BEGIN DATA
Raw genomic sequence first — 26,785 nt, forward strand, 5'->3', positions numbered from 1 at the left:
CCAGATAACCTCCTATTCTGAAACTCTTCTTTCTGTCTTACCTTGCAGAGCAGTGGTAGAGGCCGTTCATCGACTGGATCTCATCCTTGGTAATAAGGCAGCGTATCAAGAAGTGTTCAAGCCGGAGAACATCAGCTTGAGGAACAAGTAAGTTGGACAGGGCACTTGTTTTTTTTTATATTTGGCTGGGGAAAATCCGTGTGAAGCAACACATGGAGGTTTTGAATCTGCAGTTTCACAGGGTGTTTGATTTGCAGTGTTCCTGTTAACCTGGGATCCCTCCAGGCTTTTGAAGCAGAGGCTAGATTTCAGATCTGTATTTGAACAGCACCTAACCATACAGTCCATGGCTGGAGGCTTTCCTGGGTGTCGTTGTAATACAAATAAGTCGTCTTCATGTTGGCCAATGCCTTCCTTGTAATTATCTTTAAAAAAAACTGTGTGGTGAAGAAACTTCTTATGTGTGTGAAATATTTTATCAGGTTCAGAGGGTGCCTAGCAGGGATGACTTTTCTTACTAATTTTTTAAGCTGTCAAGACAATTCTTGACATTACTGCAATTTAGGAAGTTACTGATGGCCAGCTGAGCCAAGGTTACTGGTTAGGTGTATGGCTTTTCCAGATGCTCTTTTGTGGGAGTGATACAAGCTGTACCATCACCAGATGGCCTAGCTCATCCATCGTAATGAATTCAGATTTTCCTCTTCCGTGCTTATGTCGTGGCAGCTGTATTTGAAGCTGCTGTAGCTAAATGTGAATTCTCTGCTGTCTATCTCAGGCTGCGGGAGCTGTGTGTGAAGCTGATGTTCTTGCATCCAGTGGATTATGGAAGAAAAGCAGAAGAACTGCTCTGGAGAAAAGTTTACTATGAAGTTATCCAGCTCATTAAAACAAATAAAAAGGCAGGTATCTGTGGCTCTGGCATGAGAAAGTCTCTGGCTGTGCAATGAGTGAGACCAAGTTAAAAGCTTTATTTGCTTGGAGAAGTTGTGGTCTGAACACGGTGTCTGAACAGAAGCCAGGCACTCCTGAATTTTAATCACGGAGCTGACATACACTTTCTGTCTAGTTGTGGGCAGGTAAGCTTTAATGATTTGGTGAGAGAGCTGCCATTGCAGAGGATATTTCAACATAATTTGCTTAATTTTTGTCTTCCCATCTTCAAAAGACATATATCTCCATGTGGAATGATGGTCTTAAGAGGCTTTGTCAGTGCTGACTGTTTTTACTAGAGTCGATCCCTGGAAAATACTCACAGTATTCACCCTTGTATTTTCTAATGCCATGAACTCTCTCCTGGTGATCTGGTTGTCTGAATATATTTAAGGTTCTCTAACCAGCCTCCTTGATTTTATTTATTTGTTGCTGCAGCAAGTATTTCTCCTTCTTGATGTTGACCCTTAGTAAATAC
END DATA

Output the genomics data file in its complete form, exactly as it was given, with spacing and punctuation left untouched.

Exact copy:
Raw genomic sequence first — 26,785 nt, forward strand, 5'->3', positions numbered from 1 at the left:
CCAGATAACCTCCTATTCTGAAACTCTTCTTTCTGTCTTACCTTGCAGAGCAGTGGTAGAGGCCGTTCATCGACTGGATCTCATCCTTGGTAATAAGGCAGCGTATCAAGAAGTGTTCAAGCCGGAGAACATCAGCTTGAGGAACAAGTAAGTTGGACAGGGCACTTGTTTTTTTTTATATTTGGCTGGGGAAAATCCGTGTGAAGCAACACATGGAGGTTTTGAATCTGCAGTTTCACAGGGTGTTTGATTTGCAGTGTTCCTGTTAACCTGGGATCCCTCCAGGCTTTTGAAGCAGAGGCTAGATTTCAGATCTGTATTTGAACAGCACCTAACCATACAGTCCATGGCTGGAGGCTTTCCTGGGTGTCGTTGTAATACAAATAAGTCGTCTTCATGTTGGCCAATGCCTTCCTTGTAATTATCTTTAAAAAAAACTGTGTGGTGAAGAAACTTCTTATGTGTGTGAAATATTTTATCAGGTTCAGAGGGTGCCTAGCAGGGATGACTTTTCTTACTAATTTTTTAAGCTGTCAAGACAATTCTTGACATTACTGCAATTTAGGAAGTTACTGATGGCCAGCTGAGCCAAGGTTACTGGTTAGGTGTATGGCTTTTCCAGATGCTCTTTTGTGGGAGTGATACAAGCTGTACCATCACCAGATGGCCTAGCTCATCCATCGTAATGAATTCAGATTTTCCTCTTCCGTGCTTATGTCGTGGCAGCTGTATTTGAAGCTGCTGTAGCTAAATGTGAATTCTCTGCTGTCTATCTCAGGCTGCGGGAGCTGTGTGTGAAGCTGATGTTCTTGCATCCAGTGGATTATGGAAGAAAAGCAGAAGAACTGCTCTGGAGAAAAGTTTACTATGAAGTTATCCAGCTCATTAAAACAAATAAAAAGGCAGGTATCTGTGGCTCTGGCATGAGAAAGTCTCTGGCTGTGCAATGAGTGAGACCAAGTTAAAAGCTTTATTTGCTTGGAGAAGTTGTGGTCTGAACACGGTGTCTGAACAGAAGCCAGGCACTCCTGAATTTTAATCACGGAGCTGACATACACTTTCTGTCTAGTTGTGGGCAGGTAAGCTTTAATGATTTGGTGAGAGAGCTGCCATTGCAGAGGATATTTCAACATAATTTGCTTAATTTTTGTCTTCCCATCTTCAAAAGACATATATCTCCATGTGGAATGATGGTCTTAAGAGGCTTTGTCAGTGCTGACTGTTTTTACTAGAGTCGATCCCTGGAAAATACTCACAGTATTCACCCTTGTATTTTCTAATGCCATGAACTCTCTCCTGGTGATCTGGTTGTCTGAATATATTTAAGGTTCTCTAACCAGCCTCCTTGATTTTATTTATTTGTTGCTGCAGCAAGTATTTCTCCTTCTTGATGTTGACCCTTAGTAAATAC